Parramatta Female Factory was Australia’s first purpose built institution for the confinement of convict women and their children from 1821 to 1847.
Situated on four acres of land, alongside the Parramatta River, it was commissioned by Governor Macquarie, with the first female convicts transferred from the nearby factory, which was located above the old Parramatta Goal, in 1821.
It served as an assignment depot and shelter, a place of industry and punishment, a hospital and also traded as a medical facility for pregnant women. There was also a nursery for orphaned children.
Many convict women were held here for an unspecified period of time, whilst waiting to be assigned work, whilst others would come in for specific medical treatments, maternity care, or to serve a period of detention for offences they committed whilst under a colonial sentence.
On arrival, women would be searched, washed and clothed according to their classification.
First class women were put to work washing, sewing, haymaking and preparing wool and flax for weaving by the male convicts. Second class women, usually pregnant or invalid were given lighter duties, and third class women were out to heavy labour, such as stone breaking or oakum picking.
Picking oakum was one of the most common forms of hard labour in Victorian prisons in the UK, which was then brought over to Australia throughout the colonisation period. Prisoners were given quantities of old rope, which they had to untwist into many corkscrew strands.
After completing their daily quota, first class women could earn a small amount from their labour. And women were always encouraged to marry, thereby shifting responsibility for their upkeep and maintenance to their husbands. This arrangement did not always work out and many women would return to the factory for refuge and support.
It’s a fairly solemn experience wandering through the old grounds of the factory, and with stories of abuse and child neglect also, it’s hard not to feel sympathy for all the women and children who passed through the main gates of this factory, with many never seeing freedom again.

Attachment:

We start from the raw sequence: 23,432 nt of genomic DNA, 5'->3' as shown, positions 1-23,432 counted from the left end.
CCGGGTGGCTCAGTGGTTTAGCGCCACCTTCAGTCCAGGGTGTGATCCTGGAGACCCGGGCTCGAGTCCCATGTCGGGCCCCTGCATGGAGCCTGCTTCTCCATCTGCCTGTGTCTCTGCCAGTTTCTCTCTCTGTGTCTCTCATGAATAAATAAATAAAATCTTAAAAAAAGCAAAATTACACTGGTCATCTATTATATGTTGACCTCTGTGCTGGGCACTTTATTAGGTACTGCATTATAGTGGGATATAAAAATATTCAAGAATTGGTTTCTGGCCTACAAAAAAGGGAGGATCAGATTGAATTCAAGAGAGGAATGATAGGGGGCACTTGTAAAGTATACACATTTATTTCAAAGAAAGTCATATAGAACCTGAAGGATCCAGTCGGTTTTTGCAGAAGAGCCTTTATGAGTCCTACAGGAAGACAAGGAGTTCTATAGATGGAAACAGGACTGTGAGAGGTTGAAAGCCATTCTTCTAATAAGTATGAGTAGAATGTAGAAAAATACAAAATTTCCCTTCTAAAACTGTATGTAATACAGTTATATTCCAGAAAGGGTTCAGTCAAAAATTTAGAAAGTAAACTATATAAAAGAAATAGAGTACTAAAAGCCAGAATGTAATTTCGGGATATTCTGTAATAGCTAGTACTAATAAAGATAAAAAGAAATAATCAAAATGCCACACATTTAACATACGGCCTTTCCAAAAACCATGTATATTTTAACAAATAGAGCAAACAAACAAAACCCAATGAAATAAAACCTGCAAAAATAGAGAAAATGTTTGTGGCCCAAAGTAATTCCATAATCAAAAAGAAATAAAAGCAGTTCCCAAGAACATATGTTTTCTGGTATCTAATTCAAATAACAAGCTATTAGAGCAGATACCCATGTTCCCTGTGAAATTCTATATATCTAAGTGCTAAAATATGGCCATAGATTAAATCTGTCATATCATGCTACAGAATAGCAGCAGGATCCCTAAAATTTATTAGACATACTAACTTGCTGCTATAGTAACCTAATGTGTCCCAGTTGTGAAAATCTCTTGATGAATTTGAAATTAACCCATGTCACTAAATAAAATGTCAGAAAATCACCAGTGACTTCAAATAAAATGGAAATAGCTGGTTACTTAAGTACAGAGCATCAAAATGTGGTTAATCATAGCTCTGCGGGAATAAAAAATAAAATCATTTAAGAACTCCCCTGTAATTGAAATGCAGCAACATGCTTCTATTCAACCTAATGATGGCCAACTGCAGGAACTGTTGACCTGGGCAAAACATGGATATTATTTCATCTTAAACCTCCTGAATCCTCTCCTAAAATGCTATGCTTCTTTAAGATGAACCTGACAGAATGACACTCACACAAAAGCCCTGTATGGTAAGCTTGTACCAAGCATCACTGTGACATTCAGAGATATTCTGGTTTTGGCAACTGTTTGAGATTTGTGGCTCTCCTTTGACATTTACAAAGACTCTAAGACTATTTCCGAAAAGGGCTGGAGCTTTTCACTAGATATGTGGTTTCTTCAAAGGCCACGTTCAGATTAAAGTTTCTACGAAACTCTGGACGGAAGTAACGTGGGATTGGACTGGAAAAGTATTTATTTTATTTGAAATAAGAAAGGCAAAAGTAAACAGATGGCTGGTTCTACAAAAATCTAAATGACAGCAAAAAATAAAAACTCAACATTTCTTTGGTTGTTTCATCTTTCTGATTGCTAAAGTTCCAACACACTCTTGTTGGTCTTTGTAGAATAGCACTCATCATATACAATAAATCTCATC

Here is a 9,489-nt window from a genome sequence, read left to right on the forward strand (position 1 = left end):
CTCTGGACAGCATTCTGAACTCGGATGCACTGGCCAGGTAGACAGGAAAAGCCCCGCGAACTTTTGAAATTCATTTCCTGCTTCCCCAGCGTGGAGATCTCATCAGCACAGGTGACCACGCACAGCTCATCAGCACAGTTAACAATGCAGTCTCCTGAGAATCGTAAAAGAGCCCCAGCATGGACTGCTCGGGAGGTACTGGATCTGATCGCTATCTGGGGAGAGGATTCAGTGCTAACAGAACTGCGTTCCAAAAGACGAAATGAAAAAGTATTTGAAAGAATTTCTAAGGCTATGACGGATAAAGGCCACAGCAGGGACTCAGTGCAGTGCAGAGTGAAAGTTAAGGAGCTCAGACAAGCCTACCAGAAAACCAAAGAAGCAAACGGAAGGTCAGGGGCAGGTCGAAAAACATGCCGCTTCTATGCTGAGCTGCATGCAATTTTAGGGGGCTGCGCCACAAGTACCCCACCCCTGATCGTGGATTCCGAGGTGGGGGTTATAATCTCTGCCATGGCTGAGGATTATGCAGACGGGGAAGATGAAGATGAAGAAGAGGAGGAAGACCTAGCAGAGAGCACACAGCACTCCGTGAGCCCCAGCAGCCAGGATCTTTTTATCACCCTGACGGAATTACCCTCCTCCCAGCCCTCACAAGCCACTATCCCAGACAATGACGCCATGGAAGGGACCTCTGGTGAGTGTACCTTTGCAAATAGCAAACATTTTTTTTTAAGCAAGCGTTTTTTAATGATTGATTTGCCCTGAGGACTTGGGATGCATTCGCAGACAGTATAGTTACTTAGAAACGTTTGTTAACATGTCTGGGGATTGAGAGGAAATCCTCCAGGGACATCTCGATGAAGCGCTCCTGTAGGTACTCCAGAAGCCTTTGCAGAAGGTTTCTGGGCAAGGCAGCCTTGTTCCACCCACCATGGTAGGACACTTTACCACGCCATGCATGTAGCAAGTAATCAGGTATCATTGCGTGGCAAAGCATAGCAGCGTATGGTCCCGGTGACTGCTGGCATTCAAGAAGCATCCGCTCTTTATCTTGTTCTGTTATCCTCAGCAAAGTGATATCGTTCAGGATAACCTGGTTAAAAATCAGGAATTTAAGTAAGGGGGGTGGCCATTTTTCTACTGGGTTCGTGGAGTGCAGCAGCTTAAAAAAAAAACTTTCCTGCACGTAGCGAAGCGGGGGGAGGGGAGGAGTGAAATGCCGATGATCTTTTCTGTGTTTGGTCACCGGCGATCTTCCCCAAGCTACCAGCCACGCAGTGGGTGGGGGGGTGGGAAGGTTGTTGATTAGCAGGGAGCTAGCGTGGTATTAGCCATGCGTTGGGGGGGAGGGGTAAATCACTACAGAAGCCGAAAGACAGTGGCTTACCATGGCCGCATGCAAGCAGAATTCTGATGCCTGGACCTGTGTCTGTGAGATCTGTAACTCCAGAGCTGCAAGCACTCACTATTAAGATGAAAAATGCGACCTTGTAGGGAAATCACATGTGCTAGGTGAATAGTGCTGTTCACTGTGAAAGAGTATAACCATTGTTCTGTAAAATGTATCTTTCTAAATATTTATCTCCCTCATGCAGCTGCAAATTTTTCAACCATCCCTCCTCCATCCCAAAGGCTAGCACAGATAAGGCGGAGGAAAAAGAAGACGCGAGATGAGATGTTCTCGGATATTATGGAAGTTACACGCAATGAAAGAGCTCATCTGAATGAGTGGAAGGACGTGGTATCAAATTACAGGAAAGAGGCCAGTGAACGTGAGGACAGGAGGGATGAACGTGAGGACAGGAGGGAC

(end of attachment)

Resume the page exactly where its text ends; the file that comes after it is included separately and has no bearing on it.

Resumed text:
Onsite there is a local Men’s Shed, who rent a small space at the grounds. One of the men there came out too speak to us about the history of the grounds and shared some very sad stories where women doc children were excessively abused by authority figures on the grounds, late on in life as the factory converted into a hospital and orphanage in the 1960 and 1970s.
We were told under one of the main convict building from the original factory, there are prison cells deep underneath, where many children were taken and abused. Many of these children who are now adults return back to the grounds seeking council sessions from support workers who have an office on site today to assist in the recovery of traumatised victims who once lived on the grounds.
It seems even today, with the grounds now abandoned, the turbulent past of the female factory haunts many still today. And I wonder, although I don’t believe in curses, are such places with dark pasts curses forever from their horrid history, troubled by the souls who once lived in the buildings and forever will they be a dark place, void of happiness and joy.